(Notes by Mary Hamer)

Publication history

One of the suite of sixteen ‘Service Songs’ which close The Five Nations. According to Carrington written in 1901 see notes for “M.I.” Collected in I.V. 1919, D.V. 1940, the Sussex Edition vol. 33 and the Burwash Edition, vol. 26.


It was not only the soldiers fighting on the side of Britain who came to know and respect each other as men; the courage and endurance of the Boers, their horsemanship, and their scouting provoked wide admiration in their opponents.

Having destroyed their farms and livestock, the British government gave three million pounds to restart Boer agriculture once peace was made. Boer farmers were supplied with stock, seed corn, etc and given loans that were interest-free for the first two years, rising after that to 3%. Where oxen could not be immediately supplied, the government itself ploughed the land.

Notes on the Text

(by Mary Hamer drawing on various sources, in particular
Ralph Durand, “A Handbook to the Poetry of Rudyard Kipling” 1914.)

[Title] When the poem was collected in the Sussex Edition Kipling added the subscript ‘(Regular of the Line)’ in order that it should be clear he was talking about fighting men. As used in the British army the phrase indicated ‘counted among the regular and numbered troops’. In applying it to the Boer fighters, whose appearance and fighting methods were so unlike those of the British forces, Kipling meant to do them honour.

For the Sussex Edition. notes on biltong, Dop, and Ceylon were also added.

[Stanza 1] all that foreign lot/which only joined for spite: On the outbreak of the Anglo-Boer war liberal feeling ran high against the British. A number of men of European or American nationality joined on the Boer side. There were three or four hundred Germans, four hundred Dutch, two hundred Irish, mainly Irish American, three hundred French, and one hundred Scandinavian. There were also Swiss, Americans, Italians, and Russians. The total number of foreign allies was about two thousand five hundred. See Kipling’s story “The Captive”.

‘is trousies to ‘is knees/’Is coat-tails lying level: the Boers had no uniform but fought in their ordinary clothes, which often included old-fashioned frock-coats

[Stanza 2] Abel’s blood: cf Genesis 4,10, where the voice of God exclaims: ‘What hast thou done? The voice of thy brother’s blood crieth unto me from the ground.’ This passing note of moral anxiety is in contrast with the wishful thinking of “The Settler”.

Dressed in stolen uniform with badge and rank complete: as the war went on it was impossible for the Boers to replace their worn-out clothing, so they would take the uniforms of captured British soldiers. This was technically a breach of the Hague Conventions but they had little choice. See note to “Stellenbosh” Stanza 2

[Stanza 3] lines 1-8 refer to the sniping by which men set on guard duty relieved their boredom.

Boer bread, biltong, Dop Boer bread: was a twice-baked rusk enjoyed by British soldiers when they captured supplies; biltong was strips of sun-dried meat; Doop was coarse homemade brandy.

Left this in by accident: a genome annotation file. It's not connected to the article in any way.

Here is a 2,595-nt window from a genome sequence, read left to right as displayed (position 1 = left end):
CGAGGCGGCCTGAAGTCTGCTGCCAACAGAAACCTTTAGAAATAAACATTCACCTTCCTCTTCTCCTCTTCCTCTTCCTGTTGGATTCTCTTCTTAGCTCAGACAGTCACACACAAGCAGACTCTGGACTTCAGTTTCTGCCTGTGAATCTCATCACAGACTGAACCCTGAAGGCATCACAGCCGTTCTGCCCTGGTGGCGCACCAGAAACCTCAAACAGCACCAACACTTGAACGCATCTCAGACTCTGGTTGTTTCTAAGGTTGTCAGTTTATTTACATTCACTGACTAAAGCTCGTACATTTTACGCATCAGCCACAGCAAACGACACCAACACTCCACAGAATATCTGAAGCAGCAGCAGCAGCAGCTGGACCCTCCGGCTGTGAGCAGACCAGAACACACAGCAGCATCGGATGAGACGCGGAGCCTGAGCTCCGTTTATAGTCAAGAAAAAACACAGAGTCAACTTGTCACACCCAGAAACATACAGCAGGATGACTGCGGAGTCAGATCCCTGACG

‘is stony kop:  Kopjes are rocky outcrops, or small hills rising up from the veldt.

‘is mauser: the Mauser magazine rifle from Krupps, the German manufacturers, could kill at 2,000 yards.

[Stanza 4] An’ borrowed all my Sunday clo’es: See note to “Stellenbosh” Stanza 2

Spoored: tracked, from Dutch spoor, footprints, or animal tracks.

Ceylon: site of one of the camps for Boer POWs. See the Background note to “Half-Ballad of Waterval”.

Sold me many a pup: often tricked me.

‘ands up!: surrendering. In the later war, the Boers did not want the trouble of prisoners (See note to “Stellenbosh” Stanza 2) and would release their captives, so that encounters were somewhat inconclusive and were many times repeated.

leavin’:  the deserter is putting his uniform on a dead Boer, which inverts the process of Boers’ stealing British soldiers’ uniforms, as evoked in “Stellenbosh” Stanza 2) [D.H.]

[Stanza 5] Plewmans to Marastabad, Ookiep to De Aar: Plewmans lies south of Colesberg in the Cape: the line connecting it with Marastabad to the north formed the longest stretch of railway in the war area. Conversely, the longest extent of territory without a railway line fell between Ookeip and De Aar.

The drive: in order to pick up the remaining 25,000 Boer guerrillas still in the field, in 1902 Kitchener ordered a series of ‘drives’; small British forces moving in line kept in close communication as they swept the country for Boers. The term is associated with hunting game.

took it younder: “it” is “our chance” of stanza 4, l.1. [D.H.]

[Stanza 6] Block’ouse: Under Kitchener, late in 1900, lines of garrisoned blockhouses usually about 1,000 yards apart and connected by fences of barbed wire were built across the veldt. One aim was to fence in the Boers by constructing an obstacle against which pursuing British columns could trap them; they also served to create a ‘safe path’, under surveillance from the blockhouse garrisons, along which convoys could move in delivering supplies to mobile columns out in the field.

Gifts an’ loans: see the Background note, above.

frow: wife, the British soldier’s pronunciation of Afrikaans vrouw.

pet battalions: favoured or choice battalions, ones with excellent reputations. A battalion is a military unit usually commanded by a Lieutenant Colonel. Several battalions are grouped together to form a regiment.


©Mary Hamer 2008 All rights reserved